The launch of the Building Bridges Initiative task force report at the Bomas of Kenya was largely seen as a success and an opportunity for feuding political factions to put on displays of amity.
The image of President Uhuru Kenyatta, Deputy President William Ruto and opposition leader Raila Odinga linking hands on the podium, and their separate speeches lauding the initiative, might suggest clear passage when it comes to implementation.
However, the public show of unity masked the clear undercurrents, which could come to the fore in the coming weeks if political tussles resume.
Failure by the task force chaired led by Senator Yusuf Haji and Dr Adams Oloo to provide a clear implementation matrix and specific proposals on constitutional and statute law amendments is already providing some early flashpoints.
The entourages had hardly left the Bomas amphitheatre when clear signs of division started being played out as supporters of DP Ruto and Mr Odinga started early skirmishing on how the recommendations would be implemented, specifically on the role of Parliament versus a ‘people-driven’ process.
DP Ruto — leader of the powerful Tangatanga faction in the Jubilee Party opposed to the BBI championed by President Kenyatta and Mr Odinga — was effusive in his praise of the outcome.
At Bomas and the previous day at State House when the report was officially handed over to the President, he was unstinting in support of BBI, lauding President Kenyatta and Mr Odinga for their vision and patriotism.
But he was also very careful in his choice of words, with keen listeners likely to see his promised support as conditional on his demands for an inclusive, open and honest process that listened to all points of view.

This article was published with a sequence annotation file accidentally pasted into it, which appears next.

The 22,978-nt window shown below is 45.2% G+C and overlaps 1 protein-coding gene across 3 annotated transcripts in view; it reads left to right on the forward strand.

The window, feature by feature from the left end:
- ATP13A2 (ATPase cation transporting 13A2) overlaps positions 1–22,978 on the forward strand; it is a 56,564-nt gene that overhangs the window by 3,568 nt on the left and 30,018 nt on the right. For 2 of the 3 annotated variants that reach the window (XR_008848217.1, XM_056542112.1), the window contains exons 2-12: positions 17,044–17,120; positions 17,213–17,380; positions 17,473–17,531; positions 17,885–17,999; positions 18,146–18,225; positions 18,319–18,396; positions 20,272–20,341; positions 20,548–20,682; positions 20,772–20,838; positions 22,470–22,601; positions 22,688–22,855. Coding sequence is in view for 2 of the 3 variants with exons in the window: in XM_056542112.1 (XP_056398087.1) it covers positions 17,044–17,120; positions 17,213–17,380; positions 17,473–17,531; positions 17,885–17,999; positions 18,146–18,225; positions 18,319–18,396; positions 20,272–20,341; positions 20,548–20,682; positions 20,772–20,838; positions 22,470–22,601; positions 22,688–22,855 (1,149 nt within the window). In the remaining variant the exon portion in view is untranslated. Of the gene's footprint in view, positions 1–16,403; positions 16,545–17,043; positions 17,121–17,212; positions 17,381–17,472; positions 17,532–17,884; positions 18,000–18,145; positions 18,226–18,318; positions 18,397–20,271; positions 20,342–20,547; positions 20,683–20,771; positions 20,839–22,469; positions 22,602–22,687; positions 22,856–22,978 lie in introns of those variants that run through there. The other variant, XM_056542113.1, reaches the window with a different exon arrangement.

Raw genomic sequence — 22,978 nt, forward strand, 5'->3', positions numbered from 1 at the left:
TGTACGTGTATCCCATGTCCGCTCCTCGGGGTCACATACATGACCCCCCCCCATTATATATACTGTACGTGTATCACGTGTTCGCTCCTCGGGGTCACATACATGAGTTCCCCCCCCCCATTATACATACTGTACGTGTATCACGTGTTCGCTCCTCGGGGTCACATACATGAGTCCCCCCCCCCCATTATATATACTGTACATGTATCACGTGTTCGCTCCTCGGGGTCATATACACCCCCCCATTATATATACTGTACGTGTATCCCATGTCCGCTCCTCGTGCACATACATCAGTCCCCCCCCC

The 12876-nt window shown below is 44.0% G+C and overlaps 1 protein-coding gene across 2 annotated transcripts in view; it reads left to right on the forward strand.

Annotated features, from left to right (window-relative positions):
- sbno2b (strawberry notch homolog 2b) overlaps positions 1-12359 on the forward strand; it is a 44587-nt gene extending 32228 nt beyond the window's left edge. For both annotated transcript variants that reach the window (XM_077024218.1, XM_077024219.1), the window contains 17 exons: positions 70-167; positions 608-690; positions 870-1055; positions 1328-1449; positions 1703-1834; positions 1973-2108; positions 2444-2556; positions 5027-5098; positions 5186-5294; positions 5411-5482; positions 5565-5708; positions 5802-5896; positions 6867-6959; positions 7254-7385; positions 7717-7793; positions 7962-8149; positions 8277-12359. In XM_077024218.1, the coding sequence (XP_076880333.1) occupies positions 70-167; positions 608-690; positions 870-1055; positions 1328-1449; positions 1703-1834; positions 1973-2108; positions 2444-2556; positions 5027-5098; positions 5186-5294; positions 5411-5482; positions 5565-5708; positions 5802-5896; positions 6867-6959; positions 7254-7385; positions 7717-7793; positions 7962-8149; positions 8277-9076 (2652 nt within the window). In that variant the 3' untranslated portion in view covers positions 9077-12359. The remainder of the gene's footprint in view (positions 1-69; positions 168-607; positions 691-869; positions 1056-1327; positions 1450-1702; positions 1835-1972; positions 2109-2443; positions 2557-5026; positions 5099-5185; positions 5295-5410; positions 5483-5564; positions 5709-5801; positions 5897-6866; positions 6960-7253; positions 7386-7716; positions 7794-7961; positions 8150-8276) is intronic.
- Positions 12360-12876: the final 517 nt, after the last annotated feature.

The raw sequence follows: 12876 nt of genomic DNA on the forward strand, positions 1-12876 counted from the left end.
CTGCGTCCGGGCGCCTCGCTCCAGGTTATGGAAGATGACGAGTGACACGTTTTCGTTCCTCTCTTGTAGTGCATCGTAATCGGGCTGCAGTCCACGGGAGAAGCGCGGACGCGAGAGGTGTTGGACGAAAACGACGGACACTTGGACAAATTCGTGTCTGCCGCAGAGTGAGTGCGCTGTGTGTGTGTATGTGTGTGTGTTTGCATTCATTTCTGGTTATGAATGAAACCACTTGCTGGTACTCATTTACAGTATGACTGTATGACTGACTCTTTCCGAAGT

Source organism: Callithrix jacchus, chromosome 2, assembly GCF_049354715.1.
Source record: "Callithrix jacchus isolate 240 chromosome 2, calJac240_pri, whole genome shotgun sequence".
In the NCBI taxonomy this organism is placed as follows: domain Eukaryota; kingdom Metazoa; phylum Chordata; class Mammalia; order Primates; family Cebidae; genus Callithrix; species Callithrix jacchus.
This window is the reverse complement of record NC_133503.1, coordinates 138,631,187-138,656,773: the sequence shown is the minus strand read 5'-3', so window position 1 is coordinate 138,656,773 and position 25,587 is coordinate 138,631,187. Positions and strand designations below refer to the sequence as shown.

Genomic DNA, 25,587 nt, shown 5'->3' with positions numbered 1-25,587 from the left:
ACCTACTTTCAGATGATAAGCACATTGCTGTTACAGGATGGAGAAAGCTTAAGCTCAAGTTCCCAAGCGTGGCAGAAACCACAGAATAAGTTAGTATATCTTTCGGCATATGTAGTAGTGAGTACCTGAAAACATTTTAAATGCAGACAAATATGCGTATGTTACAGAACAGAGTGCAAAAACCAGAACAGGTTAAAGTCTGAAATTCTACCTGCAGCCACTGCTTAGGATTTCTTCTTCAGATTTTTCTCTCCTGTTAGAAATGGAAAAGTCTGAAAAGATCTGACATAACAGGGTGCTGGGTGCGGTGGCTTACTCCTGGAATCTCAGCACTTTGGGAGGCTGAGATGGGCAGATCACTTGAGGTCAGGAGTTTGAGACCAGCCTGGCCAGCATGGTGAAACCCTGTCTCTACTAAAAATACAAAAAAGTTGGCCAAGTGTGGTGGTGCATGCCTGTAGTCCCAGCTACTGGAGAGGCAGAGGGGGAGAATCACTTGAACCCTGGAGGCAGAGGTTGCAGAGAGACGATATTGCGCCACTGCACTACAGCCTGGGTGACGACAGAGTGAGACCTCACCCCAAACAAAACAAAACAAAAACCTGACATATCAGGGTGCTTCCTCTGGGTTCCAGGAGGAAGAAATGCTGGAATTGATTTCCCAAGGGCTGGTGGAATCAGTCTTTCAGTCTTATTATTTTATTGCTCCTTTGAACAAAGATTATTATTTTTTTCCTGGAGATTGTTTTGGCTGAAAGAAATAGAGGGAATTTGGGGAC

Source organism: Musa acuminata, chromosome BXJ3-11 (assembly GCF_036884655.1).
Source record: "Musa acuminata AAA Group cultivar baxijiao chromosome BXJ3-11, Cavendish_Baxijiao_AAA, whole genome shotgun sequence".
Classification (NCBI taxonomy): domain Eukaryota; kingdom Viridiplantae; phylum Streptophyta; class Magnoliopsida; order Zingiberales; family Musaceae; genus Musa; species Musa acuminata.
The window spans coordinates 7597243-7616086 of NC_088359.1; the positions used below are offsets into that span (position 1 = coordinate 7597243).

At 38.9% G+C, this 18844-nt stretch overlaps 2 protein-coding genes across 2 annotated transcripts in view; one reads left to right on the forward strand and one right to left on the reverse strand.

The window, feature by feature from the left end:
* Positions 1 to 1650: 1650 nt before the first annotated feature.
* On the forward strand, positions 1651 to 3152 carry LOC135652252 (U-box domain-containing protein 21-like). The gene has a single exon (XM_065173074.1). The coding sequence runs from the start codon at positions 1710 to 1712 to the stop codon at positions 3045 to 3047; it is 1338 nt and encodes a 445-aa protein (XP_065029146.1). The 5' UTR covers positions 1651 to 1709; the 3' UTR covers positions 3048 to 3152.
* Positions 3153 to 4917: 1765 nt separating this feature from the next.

If DP Ruto was careful and diplomatic in his choice of words, his lieutenants were more forthright in voicing unhappiness and pressing demands.
At Bomas, Senate Majority Leader Kipchumba Murkomen nearly spoilt the party in speaking out forcefully against what he felt was a stage-managed function designed to deny a voice to those who had in the past expressed misgivings on BBI, essentially the Deputy President’s faction.
That he was nearly booed off the podium but stood firm despite the hostility only served to justify his complaints against a choreographed event.
Even at the much smaller State House function, it had been evident that the guest list of politicians was dominated by those openly supportive of BBI.
This brought parallels with President Kenyatta’s meeting with central Kenya leaders a week earlier at the Sagana State Lodge.
Some reports suggested that he had managed to unite his reluctant backyard behind BBI, but the truth was that critical voices loyal to DP Ruto were not allowed to speak.
That was much the same with the unveiling of BBI, where the few Ruto allies given a chance at the podium did not hide their discontent.
Mr Murkomen, the Elgeyo-Marakwet senator, pronounced himself a convert after having read the report, but still made it clear that he was unhappy.
Implicit was that as the Jubilee majority leader in the Senate, he expects to have his say if entrusted with tabling the report.
The other Ruto ally to speak at Bomas was Garissa Town MP and National Assembly Majority Leader Aden Duale.
He too expressed support for the BBI report after having been a sceptic but made it clear that he expected to be the driver once the report is brought to the House.